Justice League #4
Written by Geoff Johns
Art by Jim Lee and Scott Williams
Review by Bobby Shortle
The marriage of two individually awesome entities into one creation can often times produce wonderful results. Collaborations like Sorkin and Fincher, Christopher Nolan and Batman and the king of all combos peanut butter and chocolate have proven to be just what the doctor ordered. However there are those instances where seemingly great mash ups render sub par results. One only has to look at the recent DeNiro/Pacino vehicle Righteous Kill for evidence of the way things can go bad very quickly. Geoff Johns and Jim Lee are comic book all-stars and their combination on a Justice League book should have been a slam dunk. The unfortunate truth is that, while not a stinker like Righteous Kill, this tandem has produced disappointingly middling results.
Justice League #4 finds our heroes still battling the minions of Darkseid now with the aide of Aquaman. You might be thinking to yourself, “Hey Bobby that sounds an awful lot like issue #3 except then it was Wonder Woman and very similar to #2 except that was with Superman!” Well, overly verbose reader, you would be correct. There’s a disappointing amount of repetition at play in this first Justice League arc and that lack of dynamic story telling is the book’s ultimate downfall. What Aquaman does to show off his power is cool but it’s a fleeting moment that loses resonance almost immediately. With the pedigree and production values at foot I know I’m supposed to like Justice League #4 but I just don’t. In fact I find it’s particular brand of character action to be expertly rendered but extremely vapid.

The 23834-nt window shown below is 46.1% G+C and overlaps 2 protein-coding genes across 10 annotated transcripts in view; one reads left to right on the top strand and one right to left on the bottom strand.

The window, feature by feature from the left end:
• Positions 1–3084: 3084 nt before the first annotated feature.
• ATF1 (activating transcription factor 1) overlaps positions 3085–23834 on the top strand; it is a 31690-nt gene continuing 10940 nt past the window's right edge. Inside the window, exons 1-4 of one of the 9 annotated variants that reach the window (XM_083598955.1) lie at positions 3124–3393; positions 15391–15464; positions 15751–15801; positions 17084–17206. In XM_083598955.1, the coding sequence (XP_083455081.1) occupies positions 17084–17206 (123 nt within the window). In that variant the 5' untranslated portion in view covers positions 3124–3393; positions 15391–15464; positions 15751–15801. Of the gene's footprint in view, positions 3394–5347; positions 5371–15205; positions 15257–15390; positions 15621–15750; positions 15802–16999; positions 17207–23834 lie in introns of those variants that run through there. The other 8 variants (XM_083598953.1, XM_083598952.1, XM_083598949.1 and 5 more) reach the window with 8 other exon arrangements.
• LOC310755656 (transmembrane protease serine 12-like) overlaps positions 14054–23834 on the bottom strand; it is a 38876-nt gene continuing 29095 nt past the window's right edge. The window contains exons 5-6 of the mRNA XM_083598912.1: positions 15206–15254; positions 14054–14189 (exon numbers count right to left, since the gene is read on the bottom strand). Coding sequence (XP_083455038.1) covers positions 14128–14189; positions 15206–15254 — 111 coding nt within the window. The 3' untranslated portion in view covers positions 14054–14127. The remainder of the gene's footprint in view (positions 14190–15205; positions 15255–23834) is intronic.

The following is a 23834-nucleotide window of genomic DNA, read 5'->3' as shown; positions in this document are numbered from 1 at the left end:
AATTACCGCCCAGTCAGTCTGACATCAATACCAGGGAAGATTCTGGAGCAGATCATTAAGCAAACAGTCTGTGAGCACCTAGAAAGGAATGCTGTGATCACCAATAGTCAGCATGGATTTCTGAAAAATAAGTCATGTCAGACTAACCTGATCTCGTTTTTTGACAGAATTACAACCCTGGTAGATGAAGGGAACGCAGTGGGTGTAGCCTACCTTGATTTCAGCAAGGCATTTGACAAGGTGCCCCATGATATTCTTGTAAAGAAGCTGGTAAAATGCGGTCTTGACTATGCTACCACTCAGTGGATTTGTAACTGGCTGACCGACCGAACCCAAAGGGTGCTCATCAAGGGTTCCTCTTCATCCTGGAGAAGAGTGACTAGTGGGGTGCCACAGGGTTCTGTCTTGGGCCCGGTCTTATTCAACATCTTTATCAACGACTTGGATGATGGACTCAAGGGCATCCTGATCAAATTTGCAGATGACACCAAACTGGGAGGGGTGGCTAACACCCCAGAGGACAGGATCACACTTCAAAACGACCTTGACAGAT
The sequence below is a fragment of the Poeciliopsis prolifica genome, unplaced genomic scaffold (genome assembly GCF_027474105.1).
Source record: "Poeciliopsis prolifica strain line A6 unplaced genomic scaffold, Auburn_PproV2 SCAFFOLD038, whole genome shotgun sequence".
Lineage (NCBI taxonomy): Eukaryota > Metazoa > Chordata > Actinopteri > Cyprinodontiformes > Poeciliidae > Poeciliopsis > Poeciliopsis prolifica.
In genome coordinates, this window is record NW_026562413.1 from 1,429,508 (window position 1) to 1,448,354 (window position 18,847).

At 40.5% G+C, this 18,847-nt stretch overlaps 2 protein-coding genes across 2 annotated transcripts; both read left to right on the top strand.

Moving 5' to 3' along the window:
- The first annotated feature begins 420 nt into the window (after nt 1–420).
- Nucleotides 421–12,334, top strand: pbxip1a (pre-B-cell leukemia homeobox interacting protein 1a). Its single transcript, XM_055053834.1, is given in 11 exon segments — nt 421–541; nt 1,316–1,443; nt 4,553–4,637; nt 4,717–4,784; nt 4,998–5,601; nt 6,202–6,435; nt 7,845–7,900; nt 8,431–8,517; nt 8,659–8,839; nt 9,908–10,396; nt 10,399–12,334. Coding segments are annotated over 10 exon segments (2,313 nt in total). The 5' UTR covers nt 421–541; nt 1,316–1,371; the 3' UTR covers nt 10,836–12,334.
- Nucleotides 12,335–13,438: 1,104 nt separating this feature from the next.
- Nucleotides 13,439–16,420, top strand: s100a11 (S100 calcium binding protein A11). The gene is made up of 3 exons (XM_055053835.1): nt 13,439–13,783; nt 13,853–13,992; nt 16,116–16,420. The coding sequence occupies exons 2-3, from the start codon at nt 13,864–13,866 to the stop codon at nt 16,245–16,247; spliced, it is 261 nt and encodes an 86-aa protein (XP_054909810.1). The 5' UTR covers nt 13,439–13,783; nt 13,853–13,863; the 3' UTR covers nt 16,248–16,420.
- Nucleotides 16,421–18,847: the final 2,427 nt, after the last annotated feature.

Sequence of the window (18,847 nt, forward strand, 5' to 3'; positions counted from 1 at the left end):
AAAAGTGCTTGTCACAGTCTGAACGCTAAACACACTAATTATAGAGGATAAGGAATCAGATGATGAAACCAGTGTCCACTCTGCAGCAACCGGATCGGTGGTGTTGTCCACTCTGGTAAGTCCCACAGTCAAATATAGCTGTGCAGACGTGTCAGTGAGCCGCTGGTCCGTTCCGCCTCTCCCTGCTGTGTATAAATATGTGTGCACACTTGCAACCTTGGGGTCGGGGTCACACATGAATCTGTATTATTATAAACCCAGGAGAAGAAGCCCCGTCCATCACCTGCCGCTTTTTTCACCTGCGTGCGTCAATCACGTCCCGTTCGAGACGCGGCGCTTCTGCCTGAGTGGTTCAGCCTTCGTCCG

Jim Lee’s art is amazing in it’s kinetic craziness but he seems to be working without an off switch. Dialogue scenes are given the same flash as giant action beats and it has the effect of making neither feel special. Don’t misunderstand me nobody can illustrate action like Lee but this books feels like overkill. This goes hand in hand with the underwhelming writing of Geoff Johns. Mr. Johns may have his detractors but I don’t think anyone can seriously accuse him of being hackneyed. That’s why it’s shocking to me that in Justice League #4 everything in his plotting, pacing and structure feels like it’s by the numbers. The most egregious fault is, and I feel like a broken record, that each one of these issues has felt like sections of one big opening sequence and that is just not good enough when you are paying $3.99.
Skip It – The art remains strong but overwhelming, the writing feels safe and lifeless and to top it all off I didn’t experience any of the intended feeling of awe at the big reveal. I can’t believe I’m saying this but I’m officially labeling this book a disappointment.